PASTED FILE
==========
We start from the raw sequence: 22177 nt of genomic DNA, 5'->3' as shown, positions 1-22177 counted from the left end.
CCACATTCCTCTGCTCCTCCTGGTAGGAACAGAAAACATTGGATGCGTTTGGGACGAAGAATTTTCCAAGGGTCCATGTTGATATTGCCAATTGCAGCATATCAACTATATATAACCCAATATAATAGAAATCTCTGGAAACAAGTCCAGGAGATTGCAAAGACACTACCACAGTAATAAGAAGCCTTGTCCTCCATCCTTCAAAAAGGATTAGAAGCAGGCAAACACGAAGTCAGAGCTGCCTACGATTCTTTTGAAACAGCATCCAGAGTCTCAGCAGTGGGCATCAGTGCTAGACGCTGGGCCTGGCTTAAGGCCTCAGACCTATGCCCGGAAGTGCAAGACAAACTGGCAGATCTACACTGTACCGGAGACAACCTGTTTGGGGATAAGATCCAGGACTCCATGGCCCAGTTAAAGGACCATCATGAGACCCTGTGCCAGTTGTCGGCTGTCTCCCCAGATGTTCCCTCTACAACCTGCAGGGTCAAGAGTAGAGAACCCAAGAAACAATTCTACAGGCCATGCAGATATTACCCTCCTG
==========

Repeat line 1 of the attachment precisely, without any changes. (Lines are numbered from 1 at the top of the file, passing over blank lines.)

We start from the raw sequence: 22177 nt of genomic DNA, 5'->3' as shown, positions 1-22177 counted from the left end.